Although Marketing Magazine reports that the Conservatives are expected to “outspend Labour 3:1, opting for traditional media”, Labour is putting more emphasis on door-to-door canvassing due to Miliband’s desire to have “4 million face-to-face conversations”. This means that despite less financial spend, Labour is equally more likely to be harnessing the influence and engagement potential of digital and social platforms.

This I think has been perfectly demonstrated during tonight’s Sky/Channel 4 Leader debate between PM David Cameron and Labour leader, Ed Miliband, which generated a considerable amount of simultaneous discussion across Twitter via the amazing – if a tad long – hashtag #Battlefornumber10.

Tweets ranged from the tongue-in-cheek:

To the thoughtfully considered:

To the frustrated outrage in response to the behaviour of Kay Burnley and Jeremy Paxman:

The vital role of social media within politics is becoming ever more widely accepted, and now it is becoming increasingly obvious that whichever party is first to develop and implement a convincing social media strategy will have a distinct advantage this upcoming May. Sites such as Facebook have already been used successfully in the US as a way to engage with – and gather information from – potential voters, and in the UK, 24million people have signed up to the service. This of course gives political parties a pool of voters from which to fish (or more accurately target and engage) on a more personal and responsive level than anything offered via traditional forms.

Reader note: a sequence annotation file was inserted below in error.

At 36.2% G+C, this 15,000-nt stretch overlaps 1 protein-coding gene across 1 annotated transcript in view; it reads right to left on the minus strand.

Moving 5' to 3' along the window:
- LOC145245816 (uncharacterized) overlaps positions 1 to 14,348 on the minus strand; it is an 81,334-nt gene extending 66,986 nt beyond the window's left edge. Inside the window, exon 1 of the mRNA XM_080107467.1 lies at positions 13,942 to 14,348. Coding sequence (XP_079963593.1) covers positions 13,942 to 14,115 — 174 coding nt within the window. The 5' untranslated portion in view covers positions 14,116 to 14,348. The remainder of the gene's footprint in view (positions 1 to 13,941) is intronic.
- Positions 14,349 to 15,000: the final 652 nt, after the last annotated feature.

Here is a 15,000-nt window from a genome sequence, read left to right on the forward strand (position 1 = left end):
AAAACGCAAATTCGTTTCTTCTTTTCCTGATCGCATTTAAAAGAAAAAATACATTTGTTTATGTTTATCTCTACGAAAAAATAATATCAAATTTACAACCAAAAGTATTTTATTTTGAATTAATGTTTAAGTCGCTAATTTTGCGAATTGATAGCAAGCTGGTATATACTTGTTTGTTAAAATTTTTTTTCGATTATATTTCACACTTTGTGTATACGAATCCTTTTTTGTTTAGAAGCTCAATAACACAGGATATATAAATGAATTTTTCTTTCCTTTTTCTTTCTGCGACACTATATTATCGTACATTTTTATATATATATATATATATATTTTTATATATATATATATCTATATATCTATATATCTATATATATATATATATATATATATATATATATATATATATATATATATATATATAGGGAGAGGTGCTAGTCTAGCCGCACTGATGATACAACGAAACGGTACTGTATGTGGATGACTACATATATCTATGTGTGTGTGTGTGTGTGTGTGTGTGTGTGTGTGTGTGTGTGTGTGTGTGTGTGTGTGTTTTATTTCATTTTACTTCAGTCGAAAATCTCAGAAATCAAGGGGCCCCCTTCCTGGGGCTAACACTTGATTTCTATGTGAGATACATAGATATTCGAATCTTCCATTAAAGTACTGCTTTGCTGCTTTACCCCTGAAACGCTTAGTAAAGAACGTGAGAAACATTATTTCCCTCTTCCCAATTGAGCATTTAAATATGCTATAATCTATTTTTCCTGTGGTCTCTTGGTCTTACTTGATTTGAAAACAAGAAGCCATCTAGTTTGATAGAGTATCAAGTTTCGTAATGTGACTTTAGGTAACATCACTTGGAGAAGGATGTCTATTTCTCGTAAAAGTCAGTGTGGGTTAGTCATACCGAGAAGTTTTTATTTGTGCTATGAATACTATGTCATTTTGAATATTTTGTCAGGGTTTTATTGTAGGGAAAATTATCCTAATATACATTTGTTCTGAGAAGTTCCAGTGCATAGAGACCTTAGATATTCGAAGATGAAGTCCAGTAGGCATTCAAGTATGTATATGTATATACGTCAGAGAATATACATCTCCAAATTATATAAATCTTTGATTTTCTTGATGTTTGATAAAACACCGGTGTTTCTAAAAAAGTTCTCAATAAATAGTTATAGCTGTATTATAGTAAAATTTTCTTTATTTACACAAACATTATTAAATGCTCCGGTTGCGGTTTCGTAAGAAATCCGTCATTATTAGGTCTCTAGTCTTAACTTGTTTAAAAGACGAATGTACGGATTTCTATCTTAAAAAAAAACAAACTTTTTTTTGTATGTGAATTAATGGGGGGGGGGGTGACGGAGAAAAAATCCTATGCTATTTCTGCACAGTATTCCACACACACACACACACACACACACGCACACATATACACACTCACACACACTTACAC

According to some however, social media is “massively overrated”. Richard Huntington, group chief strategy officer at Saatchi & Saatchi, argues that “It’s great at preaching to the converted and distributing leaders’ speeches or policy points, but political messaging rarely escapes its bubble, unless it’s very amusing.” Personally I think I’d disagree with this.

Although ‘amusing’ posts and tweets (particularly tongue-in-cheek satire) create increased ‘talkability’ online (thus enhancing a post (and brand’s) potential reach), I think this view doesn’t take into consideration the age old adage that ‘necessity is the mother of invention’.